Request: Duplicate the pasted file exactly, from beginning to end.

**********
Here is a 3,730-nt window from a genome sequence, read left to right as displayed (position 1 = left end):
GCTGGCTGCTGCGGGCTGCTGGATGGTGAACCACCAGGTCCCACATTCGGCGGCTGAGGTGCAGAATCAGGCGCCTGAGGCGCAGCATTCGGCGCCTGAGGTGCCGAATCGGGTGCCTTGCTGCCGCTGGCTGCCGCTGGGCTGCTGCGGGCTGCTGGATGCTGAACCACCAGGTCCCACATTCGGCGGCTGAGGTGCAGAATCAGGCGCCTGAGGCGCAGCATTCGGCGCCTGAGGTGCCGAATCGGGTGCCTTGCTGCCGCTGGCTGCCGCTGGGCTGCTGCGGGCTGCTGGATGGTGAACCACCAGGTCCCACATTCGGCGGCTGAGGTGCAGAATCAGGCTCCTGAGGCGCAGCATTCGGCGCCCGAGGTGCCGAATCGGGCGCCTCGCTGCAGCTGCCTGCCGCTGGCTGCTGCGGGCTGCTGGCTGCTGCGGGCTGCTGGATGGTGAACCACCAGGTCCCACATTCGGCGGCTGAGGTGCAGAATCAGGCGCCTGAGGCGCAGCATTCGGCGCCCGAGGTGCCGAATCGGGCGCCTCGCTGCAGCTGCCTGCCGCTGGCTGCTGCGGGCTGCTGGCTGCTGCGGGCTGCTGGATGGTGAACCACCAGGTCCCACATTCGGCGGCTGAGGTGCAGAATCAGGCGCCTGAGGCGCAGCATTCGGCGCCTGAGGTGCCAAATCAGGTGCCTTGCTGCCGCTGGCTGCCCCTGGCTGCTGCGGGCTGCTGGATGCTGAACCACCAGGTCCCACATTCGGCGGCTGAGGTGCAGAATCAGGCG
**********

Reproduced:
Here is a 3,730-nt window from a genome sequence, read left to right as displayed (position 1 = left end):
GCTGGCTGCTGCGGGCTGCTGGATGGTGAACCACCAGGTCCCACATTCGGCGGCTGAGGTGCAGAATCAGGCGCCTGAGGCGCAGCATTCGGCGCCTGAGGTGCCGAATCGGGTGCCTTGCTGCCGCTGGCTGCCGCTGGGCTGCTGCGGGCTGCTGGATGCTGAACCACCAGGTCCCACATTCGGCGGCTGAGGTGCAGAATCAGGCGCCTGAGGCGCAGCATTCGGCGCCTGAGGTGCCGAATCGGGTGCCTTGCTGCCGCTGGCTGCCGCTGGGCTGCTGCGGGCTGCTGGATGGTGAACCACCAGGTCCCACATTCGGCGGCTGAGGTGCAGAATCAGGCTCCTGAGGCGCAGCATTCGGCGCCCGAGGTGCCGAATCGGGCGCCTCGCTGCAGCTGCCTGCCGCTGGCTGCTGCGGGCTGCTGGCTGCTGCGGGCTGCTGGATGGTGAACCACCAGGTCCCACATTCGGCGGCTGAGGTGCAGAATCAGGCGCCTGAGGCGCAGCATTCGGCGCCCGAGGTGCCGAATCGGGCGCCTCGCTGCAGCTGCCTGCCGCTGGCTGCTGCGGGCTGCTGGCTGCTGCGGGCTGCTGGATGGTGAACCACCAGGTCCCACATTCGGCGGCTGAGGTGCAGAATCAGGCGCCTGAGGCGCAGCATTCGGCGCCTGAGGTGCCAAATCAGGTGCCTTGCTGCCGCTGGCTGCCCCTGGCTGCTGCGGGCTGCTGGATGCTGAACCACCAGGTCCCACATTCGGCGGCTGAGGTGCAGAATCAGGCG